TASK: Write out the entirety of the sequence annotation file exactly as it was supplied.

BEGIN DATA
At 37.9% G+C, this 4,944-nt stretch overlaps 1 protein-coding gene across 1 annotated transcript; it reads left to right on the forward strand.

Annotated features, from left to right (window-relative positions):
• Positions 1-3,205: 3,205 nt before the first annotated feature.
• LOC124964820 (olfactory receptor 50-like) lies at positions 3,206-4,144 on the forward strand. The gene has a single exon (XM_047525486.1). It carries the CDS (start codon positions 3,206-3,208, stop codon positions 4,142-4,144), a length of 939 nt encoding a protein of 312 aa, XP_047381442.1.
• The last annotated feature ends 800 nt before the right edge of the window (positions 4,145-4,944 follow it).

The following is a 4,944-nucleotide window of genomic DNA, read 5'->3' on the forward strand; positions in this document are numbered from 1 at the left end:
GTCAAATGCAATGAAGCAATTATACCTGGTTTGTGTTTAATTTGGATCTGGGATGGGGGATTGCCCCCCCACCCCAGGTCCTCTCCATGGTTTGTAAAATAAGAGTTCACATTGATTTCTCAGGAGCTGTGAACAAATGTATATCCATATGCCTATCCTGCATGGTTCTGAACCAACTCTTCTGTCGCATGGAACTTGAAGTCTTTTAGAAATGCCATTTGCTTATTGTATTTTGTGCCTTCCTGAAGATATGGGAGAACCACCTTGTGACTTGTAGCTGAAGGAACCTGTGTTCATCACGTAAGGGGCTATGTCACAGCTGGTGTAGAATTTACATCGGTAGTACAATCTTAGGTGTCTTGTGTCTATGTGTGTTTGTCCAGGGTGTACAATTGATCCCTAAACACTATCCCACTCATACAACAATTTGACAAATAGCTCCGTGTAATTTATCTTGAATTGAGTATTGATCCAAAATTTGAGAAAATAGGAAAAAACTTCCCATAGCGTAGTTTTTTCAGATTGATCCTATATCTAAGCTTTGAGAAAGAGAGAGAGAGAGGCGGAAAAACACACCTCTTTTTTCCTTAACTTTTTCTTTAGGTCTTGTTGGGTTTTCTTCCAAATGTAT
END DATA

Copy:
At 37.9% G+C, this 4,944-nt stretch overlaps 1 protein-coding gene across 1 annotated transcript; it reads left to right on the forward strand.

Annotated features, from left to right (window-relative positions):
• Positions 1-3,205: 3,205 nt before the first annotated feature.
• LOC124964820 (olfactory receptor 50-like) lies at positions 3,206-4,144 on the forward strand. The gene has a single exon (XM_047525486.1). It carries the CDS (start codon positions 3,206-3,208, stop codon positions 4,142-4,144), a length of 939 nt encoding a protein of 312 aa, XP_047381442.1.
• The last annotated feature ends 800 nt before the right edge of the window (positions 4,145-4,944 follow it).

The following is a 4,944-nucleotide window of genomic DNA, read 5'->3' on the forward strand; positions in this document are numbered from 1 at the left end:
GTCAAATGCAATGAAGCAATTATACCTGGTTTGTGTTTAATTTGGATCTGGGATGGGGGATTGCCCCCCCACCCCAGGTCCTCTCCATGGTTTGTAAAATAAGAGTTCACATTGATTTCTCAGGAGCTGTGAACAAATGTATATCCATATGCCTATCCTGCATGGTTCTGAACCAACTCTTCTGTCGCATGGAACTTGAAGTCTTTTAGAAATGCCATTTGCTTATTGTATTTTGTGCCTTCCTGAAGATATGGGAGAACCACCTTGTGACTTGTAGCTGAAGGAACCTGTGTTCATCACGTAAGGGGCTATGTCACAGCTGGTGTAGAATTTACATCGGTAGTACAATCTTAGGTGTCTTGTGTCTATGTGTGTTTGTCCAGGGTGTACAATTGATCCCTAAACACTATCCCACTCATACAACAATTTGACAAATAGCTCCGTGTAATTTATCTTGAATTGAGTATTGATCCAAAATTTGAGAAAATAGGAAAAAACTTCCCATAGCGTAGTTTTTTCAGATTGATCCTATATCTAAGCTTTGAGAAAGAGAGAGAGAGAGGCGGAAAAACACACCTCTTTTTTCCTTAACTTTTTCTTTAGGTCTTGTTGGGTTTTCTTCCAAATGTAT